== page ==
Young says, “While the frequency of physical attack on members of these and other racially or sexually marked groups is very disturbing, I also include in this category less severe incidents of harassment, intimidation, or ridicule simply for the purpose of degrading, humiliating or stigmatizing group members.” She adds, “What makes violence a face of oppression is less the particular acts themselves, though these are often utterly horrible, than the social context surrounding them, which makes them possible and even acceptable.”

Here we pose two questions. First, how might we encounter violence in the context of citational justice? And second, how might we counter violence towards citational justice?

(En)Countering Violence

As Young acknowledges, there are degrees of degradation and violence. We share some examples here — our own and others’ — of encountering and countering violence. In the first case, we see an example where a large fraction of our HCI community is marginalized: “[Insert health topic experienced by most women] is a niche topic. It may be challenging to find participants interested in engaging with this.”

In a recent CSCW paper, Erete and colleagues talk about epistemic violence that Black scholars have historically been at the receiving end of. “Unsurprisingly, a significantly low percentage of CSCW or HCI publications are authored by Black scholars [54, 63]. In essence, the review process, with its “objective criteria,” which is subject to the interpretations of reviewers who tend to support research aims endorsed primarily by White scholars, becomes a site of violence” [Erete et al. 2020].

Mott and Cockayne talk about the longer term consequences of low citation counts, given the systemic biases that persist: “When we acknowledge in the studies highlighted above that women, people of color, queer, and otherwise othered voices are marginalized or disregarded in academic publishing practices [Anonymous 2002; Domosh 2014b; Monk and Hanson 1982], it is insulting to assume that another’s work is not profoundly relevant and well-informed simply because their work is not well known, or because they are not highly cited” [Mott & Cockayne 2017].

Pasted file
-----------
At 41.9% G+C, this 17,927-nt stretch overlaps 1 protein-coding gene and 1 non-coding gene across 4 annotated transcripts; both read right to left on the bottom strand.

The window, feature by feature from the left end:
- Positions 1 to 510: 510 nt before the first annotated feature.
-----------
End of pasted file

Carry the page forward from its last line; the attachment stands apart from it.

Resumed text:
In an anonymous essay on citational justice issues in a different academic community, we read about the occurrence of actual physical violence raising questions about citational practices. We recommend the full article linked below, but here’s an excerpt that talks about how physical violence circles back to citations: “Most of Bond’s audience would have been aware of Harris’ recent retirement in the wake of a harassment lawsuit, and would probably have understood her to be pointing to this as the reason to cite other scholars. […] she no longer cites influential digital humanist Franco Moretti because of allegations against him” [Anonymous 2019].

And now coming back to the missing citation that we started out with: “While Kumar and Karasula (sic) did not cite Thomas et al.” [Rankin & Thomas 2019]. We were advised by some to take an adversarial stance, to “fight back”. But this is the point where Young’s advocacy for shifting from personal to political responsibility comes in (see below). As women of color, we can feel the pain of being called out thus, we can even be angry or consider it unjust that things unfolded as they did. But as women of color, and as humans in general, we can also still take responsibility for recognizing our complicity, apologizing, and doing better. For being on the same side, and the right side, of citational justice.

Efforts to do Better

We are not the first to recognize challenges around citing. There have been significant efforts to improve citational practices that we acknowledge here. There are database repositories of work by groups that have traditionally been underrepresented (e.g., CiteHER, UC Boulder’s collection of publications/projects by BIPOC alumni, Cite Black Authors). It can be helpful to create new social/professional networks that prioritize learning about who does what (e.g., through workshops, and the Gender, Health, and Wellbeing Collective that we recently formed) and amplifying scholars from underrepresented backgrounds (e.g., POC Also Know Stuff, Cite Black Women). Zines have been effective for discussing how to improve citational practices, for example “How to Cite like a Badass Feminist Tech Scholar of Color” by Amrute and colleagues [2019]. A number of papers discuss how deeper engagement in cites [Marshall et al. 2017, Chivukula 2020], being aware of who is represented in bibliographies [Mott & Cockayne 2017], or courageously self-citing [Amrute et al. 2019] can generate greater recognition for scholars from historically underrepresented groups.